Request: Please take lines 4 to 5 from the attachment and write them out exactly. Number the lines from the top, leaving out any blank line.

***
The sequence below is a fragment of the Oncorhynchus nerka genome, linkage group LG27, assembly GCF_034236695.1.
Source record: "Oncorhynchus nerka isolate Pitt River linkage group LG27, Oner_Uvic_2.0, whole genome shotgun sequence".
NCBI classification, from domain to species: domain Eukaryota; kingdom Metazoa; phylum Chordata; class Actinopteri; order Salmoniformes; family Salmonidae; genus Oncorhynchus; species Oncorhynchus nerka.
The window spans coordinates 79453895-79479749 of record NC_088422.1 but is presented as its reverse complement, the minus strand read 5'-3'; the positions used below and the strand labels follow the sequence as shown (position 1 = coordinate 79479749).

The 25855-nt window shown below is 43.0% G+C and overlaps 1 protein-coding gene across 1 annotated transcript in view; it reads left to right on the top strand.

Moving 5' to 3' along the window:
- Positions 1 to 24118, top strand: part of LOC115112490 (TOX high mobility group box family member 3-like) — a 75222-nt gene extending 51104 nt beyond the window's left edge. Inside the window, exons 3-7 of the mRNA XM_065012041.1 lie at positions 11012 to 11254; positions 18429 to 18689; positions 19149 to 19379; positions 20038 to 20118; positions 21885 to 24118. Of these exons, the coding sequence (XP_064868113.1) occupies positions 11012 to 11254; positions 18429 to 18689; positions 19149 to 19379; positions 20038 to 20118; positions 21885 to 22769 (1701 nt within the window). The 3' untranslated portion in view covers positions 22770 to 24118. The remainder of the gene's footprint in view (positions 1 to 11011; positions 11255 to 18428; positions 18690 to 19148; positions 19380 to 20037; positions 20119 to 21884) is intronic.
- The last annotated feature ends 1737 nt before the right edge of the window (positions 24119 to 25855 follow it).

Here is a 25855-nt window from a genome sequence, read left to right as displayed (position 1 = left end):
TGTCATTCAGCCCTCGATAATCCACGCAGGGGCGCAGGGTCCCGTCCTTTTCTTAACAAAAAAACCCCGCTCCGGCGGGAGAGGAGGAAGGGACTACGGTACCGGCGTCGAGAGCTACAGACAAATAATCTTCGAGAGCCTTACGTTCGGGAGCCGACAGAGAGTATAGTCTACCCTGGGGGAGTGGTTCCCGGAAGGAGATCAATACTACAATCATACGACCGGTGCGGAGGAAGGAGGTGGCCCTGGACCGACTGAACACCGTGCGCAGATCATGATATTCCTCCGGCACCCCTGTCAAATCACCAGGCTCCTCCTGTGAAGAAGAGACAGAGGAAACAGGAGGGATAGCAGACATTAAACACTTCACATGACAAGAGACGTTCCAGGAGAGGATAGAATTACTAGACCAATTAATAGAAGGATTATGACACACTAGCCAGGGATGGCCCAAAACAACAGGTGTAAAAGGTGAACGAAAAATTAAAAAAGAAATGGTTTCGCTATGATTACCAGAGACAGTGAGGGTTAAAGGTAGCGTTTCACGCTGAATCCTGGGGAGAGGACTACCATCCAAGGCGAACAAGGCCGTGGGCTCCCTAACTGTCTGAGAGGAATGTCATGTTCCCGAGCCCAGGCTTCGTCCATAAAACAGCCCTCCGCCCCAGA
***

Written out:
The window spans coordinates 79453895-79479749 of record NC_088422.1 but is presented as its reverse complement, the minus strand read 5'-3'; the positions used below and the strand labels follow the sequence as shown (position 1 = coordinate 79479749).

The 25855-nt window shown below is 43.0% G+C and overlaps 1 protein-coding gene across 1 annotated transcript in view; it reads left to right on the top strand.